Politics

British Citizens Get EU Citizenship in a Post-Brexit World


In the 1980s, I was born having freedom of movement across Europe, when Britain was part of the European Economic Community. The concept of EU citizenship was formally established in 1993, as part of the creation of the European Union itself, under the Maastricht Treaty.


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Freedom of movement in Europe was always something I took for granted. I saw Europe as part of our heritage, despite the grumblings of euroskeptics and sly articles in the British press about the perils of straight bananas and the metric system. 

I traveled a lot in my youth, but travel was never really the issue. Citizens of many countries from outside the EU can stay in the Schengen zone for up to 90 days without a visa. It wasn’t until 2009 that the benefits of being an EU citizen became obvious to me. 

Free to Work and Study in Europe 

I signed up for a master’s degree in Brussels, Belgium. The beauty of this was, as an EU citizen, the entire degree cost me only €500 ($560). It was taught in English and full of students from all over the world.

There was no paperwork to deal with, no need to prove income, no need to apply for any student visas. Education in Belgium was as open to me as education in my country of origin. And that would have been the same for education in any country in the EU. 

I stayed in Belgium for two years. During that time, I could work freely without any authorization. I taught English at the European Parliament. I also did a number of freelance jobs on the side. But I could have worked anywhere, from behind a bar, to the top levels of the European institutions. 

As an EU citizen, I had the right to live and work in Belgium, just as I did with any other country in the EU and the European Economic Area (EEA). No sponsorship needed, no work visa, no permission of any kind. 

I often traveled back and forth between London and Brussels. The Eurostar was, and still is, the best mode of transport. It takes you directly from the center of one capital into the center of the other. With an EU passport, going through immigration was quick and simple. In contrast, passport holders from outside the EU had to wait in a separate queue, all herded together. 

I didn’t use my EU freedom of movement rights again for 10 years. But that would be for the final time, as a big change was coming. 

The Vote That Changed Everything

In 2016, a majority of British voters decided the UK should leave the European Union. Millions of British citizens would soon lose their EU rights. People with Irish or other European relatives were desperately applying for second passports.

The next few years were chaotic, full of political turmoil and tribalism. The Brexit referendum had split the country down the middle, and things would never be the same again.

After the vote, there was a rapidly closing window of opportunity to move to the EU. I knew that was the only option for me. So, in the early weeks of 2020, I moved to Lisbon, the capital of Portugal. Time was running out by then, with the Brexit transition period in full swing. Within months, UK citizens would be officially relegated to third-country national status.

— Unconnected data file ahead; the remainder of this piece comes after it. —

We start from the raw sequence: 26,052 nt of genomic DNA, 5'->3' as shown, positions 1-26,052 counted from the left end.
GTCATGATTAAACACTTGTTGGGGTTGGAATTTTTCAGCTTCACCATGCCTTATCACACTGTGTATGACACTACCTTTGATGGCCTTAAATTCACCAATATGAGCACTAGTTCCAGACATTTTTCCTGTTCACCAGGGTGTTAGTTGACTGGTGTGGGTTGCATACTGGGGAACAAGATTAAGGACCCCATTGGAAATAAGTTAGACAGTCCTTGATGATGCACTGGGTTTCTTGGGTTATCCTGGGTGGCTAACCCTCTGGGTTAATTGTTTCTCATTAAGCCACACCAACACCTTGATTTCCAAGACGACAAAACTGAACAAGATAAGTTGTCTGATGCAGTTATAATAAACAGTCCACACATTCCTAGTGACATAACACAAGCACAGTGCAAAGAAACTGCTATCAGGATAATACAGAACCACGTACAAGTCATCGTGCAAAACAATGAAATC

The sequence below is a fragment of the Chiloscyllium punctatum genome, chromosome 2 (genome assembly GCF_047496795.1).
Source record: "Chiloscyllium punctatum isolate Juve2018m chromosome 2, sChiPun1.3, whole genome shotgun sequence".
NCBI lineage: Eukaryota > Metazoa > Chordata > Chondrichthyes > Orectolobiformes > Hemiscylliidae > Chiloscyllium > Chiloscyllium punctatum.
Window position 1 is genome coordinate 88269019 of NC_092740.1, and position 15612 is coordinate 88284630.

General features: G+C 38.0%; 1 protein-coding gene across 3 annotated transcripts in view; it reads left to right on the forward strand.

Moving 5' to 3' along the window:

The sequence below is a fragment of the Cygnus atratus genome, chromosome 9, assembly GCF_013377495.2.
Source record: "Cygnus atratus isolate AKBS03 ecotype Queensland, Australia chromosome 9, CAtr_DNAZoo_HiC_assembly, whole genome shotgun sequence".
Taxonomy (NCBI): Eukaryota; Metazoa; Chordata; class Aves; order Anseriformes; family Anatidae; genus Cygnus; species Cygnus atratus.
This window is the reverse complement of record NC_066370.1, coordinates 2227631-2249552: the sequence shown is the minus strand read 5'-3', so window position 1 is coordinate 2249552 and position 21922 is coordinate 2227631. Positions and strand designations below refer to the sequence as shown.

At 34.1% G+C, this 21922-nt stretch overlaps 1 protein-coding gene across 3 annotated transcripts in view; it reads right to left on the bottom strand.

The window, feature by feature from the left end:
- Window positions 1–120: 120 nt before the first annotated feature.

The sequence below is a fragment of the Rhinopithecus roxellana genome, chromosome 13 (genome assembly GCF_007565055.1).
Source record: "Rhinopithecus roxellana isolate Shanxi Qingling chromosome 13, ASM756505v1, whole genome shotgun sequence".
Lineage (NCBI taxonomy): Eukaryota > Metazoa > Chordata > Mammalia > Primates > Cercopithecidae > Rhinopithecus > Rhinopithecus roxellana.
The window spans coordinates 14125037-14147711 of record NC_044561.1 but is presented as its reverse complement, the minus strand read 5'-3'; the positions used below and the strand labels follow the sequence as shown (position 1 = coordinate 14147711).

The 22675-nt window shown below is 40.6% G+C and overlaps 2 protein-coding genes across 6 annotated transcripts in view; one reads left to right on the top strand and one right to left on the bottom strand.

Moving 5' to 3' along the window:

There was no time to waste in securing residency in Portugal. As an EU citizen, it was easy. I landed in Lisbon, took my passport and showed up at the nearest municipal office. Thirty minutes and €15 later, I had a five-year temporary residency document for Portugal. 

Portugal’s citizenship timeline is five years. All being well, that document will allow me to regain my EU rights sometime in 2025, this time as a proud citizen of Portugal — the country I chose.  

The EU project is far from perfect. Like any large-scale collaboration of humans, it’s fraught with issues. Yes, there’s corruption. Yes, there’s waste and inefficiency. Despite that, the EU is an ambitious project that emerged out of the devastation of the Second World War. The resulting economic cooperation has kept Europe peaceful ever since. In that sense, it’s doing exactly what it was designed to do.

Citizen of Another Somewhere

I don’t like nationalism. It’s too easily misused. And I can’t be proud of something that I didn’t achieve: the coincidence of being born on a certain piece of land. Does that mindset make me a “citizen of nowhere”? If so, that’s good. Thanks for the compliment, Theresa. 

As the late John le Carre once said, “If you want to make me a citizen of nowhere, I will become a citizen of another somewhere.” An Englishman all his life, le Carre died an Irish citizen, so disappointed was he at the fallout from Brexit. He was fortunate to have that Irish heritage. Not everyone does. And those that don’t have become second-class citizens in Europe.

National pride is artificially constructed to hold the nation-state together. It plays on our natural inclinations toward tribalism, which is merely an evolutionary hangover. Benedict Anderson’s classic book, “Imagined Communities,” explains these ideas better than I ever could.

Perhaps the EU is an “imagined community” too. But countries working together, no matter how flawed the process, is the only route we have to improving the world. It’s a project I’m determined to be part of. And if I can’t do so as a British citizen, then I’ll happily do so as a Portuguese. 

*[Samantha North is the founder of Digital Émigré, an EU citizenship consultancy.]

The views expressed in this article are the author’s own and do not necessarily reflect Fair Observer’s editorial policy.



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